clock menu more-arrow no yes mobile

Filed under:

Jaylon Ferguson set to see more snaps against the Steelers

John Harbaugh has stated that he’s pleased with “Sack Daddy”

NFL: AUG 15 Preseason - Packers at Ravens Photo by John Jones/Icon Sportswire via Getty Images

Jaylon Ferguson is the FBS all-time sack leader. Everyone knows that. However, Ravens fans are still relatively unfamiliar with Ferguson at this point in time. Ferguson has only played 13% of the Ravens defensive snaps so far, although he was inactive for the first two weeks.

In the wake of the flurry of defensive roster adjustment following a morbidly disappointing effort against the Cleveland Browns, Ferguson has shot up the depth chart. Pernell McPhee and Matt Judon have rarely come off the field. Pernell McPhee’s 83% usage is too high for a player of his style, age and injury history. McPhee has played extremely well, however he would be more efficiently used in the 65% snap range.

Judon is a hell of an athlete, but also needs to be able to take breathers. Following Ricky Seals-Jones 58-yard gain, Judon was noticeably sluggish on a Nick Chubb 14-yard scamper resulting in a touchdown. The Ravens simply haven’t trusted any other outside linebackers to get a bite of the lion’s share defensively. That sentiment has changed, according to HC John Harbaugh.

Ferguson has only played 30 snaps so far, making analysis on his current body of work overkill. I’ve grinded quite a bit of tape on Ferguson during the pre-draft process and had a late first/early second round grade on “Sack Daddy”. He’s a power rusher, who loves to bull, and can convert speed to power well for his size (6’5”, 270 pounds). Ferguson also had a nice balanced two point stance, where he can generate momentum, but has a nice wide base to help him keep his balance. He has powerful hands and good knee bend, which allows him to get up and under the pads of opposing lineman to drive them back.

Speed to power means rushing wide at the snap of the ball and tricking an offensive lineman into thinking that you want to run around them, then attacking them will a bull rush. When a tackle starts to move laterally to defend the ‘arc’ pass rushers then attack their chest plate to drive them back and collapse them into the pocket. To convert speed to power, you must have a little bit of speed, which Ferguson does.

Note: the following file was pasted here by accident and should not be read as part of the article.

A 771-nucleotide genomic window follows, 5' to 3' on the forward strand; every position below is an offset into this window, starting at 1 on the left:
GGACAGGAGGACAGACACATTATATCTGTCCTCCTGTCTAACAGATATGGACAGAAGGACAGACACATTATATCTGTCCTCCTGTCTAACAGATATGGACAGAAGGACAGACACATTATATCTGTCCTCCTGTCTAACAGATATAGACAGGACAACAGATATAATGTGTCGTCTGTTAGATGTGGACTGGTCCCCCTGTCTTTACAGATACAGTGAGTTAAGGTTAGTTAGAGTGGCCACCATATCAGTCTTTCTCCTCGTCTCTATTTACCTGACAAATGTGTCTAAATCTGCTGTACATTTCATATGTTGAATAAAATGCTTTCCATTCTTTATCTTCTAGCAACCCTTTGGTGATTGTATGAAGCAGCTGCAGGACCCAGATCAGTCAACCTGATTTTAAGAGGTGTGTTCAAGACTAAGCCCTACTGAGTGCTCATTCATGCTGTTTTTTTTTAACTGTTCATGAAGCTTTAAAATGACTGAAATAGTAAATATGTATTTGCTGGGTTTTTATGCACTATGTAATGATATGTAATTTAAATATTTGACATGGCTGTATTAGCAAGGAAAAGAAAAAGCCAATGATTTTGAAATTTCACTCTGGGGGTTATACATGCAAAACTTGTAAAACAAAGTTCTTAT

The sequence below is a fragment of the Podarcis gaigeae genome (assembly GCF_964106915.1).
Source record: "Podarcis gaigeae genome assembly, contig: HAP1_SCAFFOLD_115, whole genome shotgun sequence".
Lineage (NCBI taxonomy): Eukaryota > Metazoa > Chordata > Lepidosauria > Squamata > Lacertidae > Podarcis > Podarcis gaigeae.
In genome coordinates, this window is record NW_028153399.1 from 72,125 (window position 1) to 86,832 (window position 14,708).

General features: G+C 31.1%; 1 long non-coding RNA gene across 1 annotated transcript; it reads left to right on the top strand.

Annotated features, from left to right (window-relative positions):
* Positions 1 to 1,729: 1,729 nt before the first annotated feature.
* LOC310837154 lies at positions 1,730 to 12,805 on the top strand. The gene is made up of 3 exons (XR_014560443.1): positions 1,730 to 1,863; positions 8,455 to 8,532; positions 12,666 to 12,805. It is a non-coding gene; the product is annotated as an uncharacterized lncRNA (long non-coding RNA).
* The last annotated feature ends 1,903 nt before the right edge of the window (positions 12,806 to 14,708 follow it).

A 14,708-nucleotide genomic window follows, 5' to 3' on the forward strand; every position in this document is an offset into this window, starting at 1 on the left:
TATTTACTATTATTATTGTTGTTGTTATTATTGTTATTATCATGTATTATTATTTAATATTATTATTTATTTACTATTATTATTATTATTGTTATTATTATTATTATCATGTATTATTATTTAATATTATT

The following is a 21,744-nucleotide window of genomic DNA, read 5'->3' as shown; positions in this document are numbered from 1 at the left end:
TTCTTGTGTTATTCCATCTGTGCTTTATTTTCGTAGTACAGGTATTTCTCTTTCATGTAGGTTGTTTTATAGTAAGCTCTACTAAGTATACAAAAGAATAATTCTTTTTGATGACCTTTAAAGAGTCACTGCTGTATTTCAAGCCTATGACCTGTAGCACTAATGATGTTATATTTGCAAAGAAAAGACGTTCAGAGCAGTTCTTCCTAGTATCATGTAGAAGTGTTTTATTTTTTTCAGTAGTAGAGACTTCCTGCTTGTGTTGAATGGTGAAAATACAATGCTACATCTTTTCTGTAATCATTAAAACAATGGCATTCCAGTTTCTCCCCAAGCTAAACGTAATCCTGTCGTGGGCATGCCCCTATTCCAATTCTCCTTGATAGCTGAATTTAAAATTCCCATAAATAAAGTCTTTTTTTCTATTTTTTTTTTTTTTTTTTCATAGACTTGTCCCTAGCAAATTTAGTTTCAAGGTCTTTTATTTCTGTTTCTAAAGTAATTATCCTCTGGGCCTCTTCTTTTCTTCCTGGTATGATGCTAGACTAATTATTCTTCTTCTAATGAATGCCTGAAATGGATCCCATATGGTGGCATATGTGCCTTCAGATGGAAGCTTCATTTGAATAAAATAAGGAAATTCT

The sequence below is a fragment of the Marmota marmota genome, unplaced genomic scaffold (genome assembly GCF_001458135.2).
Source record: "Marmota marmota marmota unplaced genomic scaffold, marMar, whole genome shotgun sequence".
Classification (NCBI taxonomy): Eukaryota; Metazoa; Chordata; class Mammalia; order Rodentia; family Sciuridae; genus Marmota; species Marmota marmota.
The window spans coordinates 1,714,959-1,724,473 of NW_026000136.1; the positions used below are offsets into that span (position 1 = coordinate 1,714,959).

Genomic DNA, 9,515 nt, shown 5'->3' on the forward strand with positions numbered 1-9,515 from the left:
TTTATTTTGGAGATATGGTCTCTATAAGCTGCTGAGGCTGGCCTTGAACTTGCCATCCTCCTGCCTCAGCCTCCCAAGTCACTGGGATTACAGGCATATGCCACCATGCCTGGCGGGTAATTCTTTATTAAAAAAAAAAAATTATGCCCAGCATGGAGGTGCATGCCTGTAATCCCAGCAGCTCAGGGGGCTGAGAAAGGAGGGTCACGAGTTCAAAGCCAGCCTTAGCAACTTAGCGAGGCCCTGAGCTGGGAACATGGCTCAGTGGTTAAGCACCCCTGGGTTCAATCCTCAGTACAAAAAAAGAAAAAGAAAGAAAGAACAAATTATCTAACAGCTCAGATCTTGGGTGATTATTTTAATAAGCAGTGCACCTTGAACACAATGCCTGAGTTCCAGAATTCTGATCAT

No. 45 had a historically bad three cone drill at his pro day, but I vouch that Ferguson has more agility than given credit for. He was able to ‘dip’ successfully and flatten out once getting around offensive lineman. Some dudes are gamers, some are combine studs and the cream of the crop are both. Ferguson wasn’t a combine stud.

He’s more refined than most gave him credit for as a rusher. Ferguson also has good play recognition to seal the edge and hold down the fort against the run. His goal line play was also stellar at LT, where he would routinely line up outside of the C gap, then shoot down two gaps to pummel ball carries through the A gap.

Where Ferguson will need time is play recognition and efficiency. Being able to recognize opponents tendencies based on personnel, situation and formation is something that usually takes a ton of in game experience. Most players don’t ever even truly scratch the surface in that department. It’s the difference between recognizing quick throws and trying to clog passing windows and swat passes versus expecting a five step drop and running the arc.

Allowing the third-round pick to get that experience now is wise. Harbaugh’s vote of confidence shows that the Ravens trust “Sack Daddy”. Ferguson playing well is pivotal, as the Ravens are only rostering four outside linebackers. Experience that he gains in October will pay off tenfold in November and December as the Ravens surge for their inevitable ‘win and you’re in’ situation towards the end of the year.

In crucial third down situations, if the Ravens put Tyus Bowser, Judon, McPhee and Ferguson on the field together with one interior defensive lineman, they will win more one-on-one situations and create pressure. No interior defensive lineman possesses the ability to win individual matchups frequently, although Michael Pierce has been effectively pushing the pocket at times. Tyus Bowser appears much more comfortable and capable on the weak side, so I would expect to see Ferguson on the strong side if the younger duo spells the starters.

Go get ‘em, Sack Daddy.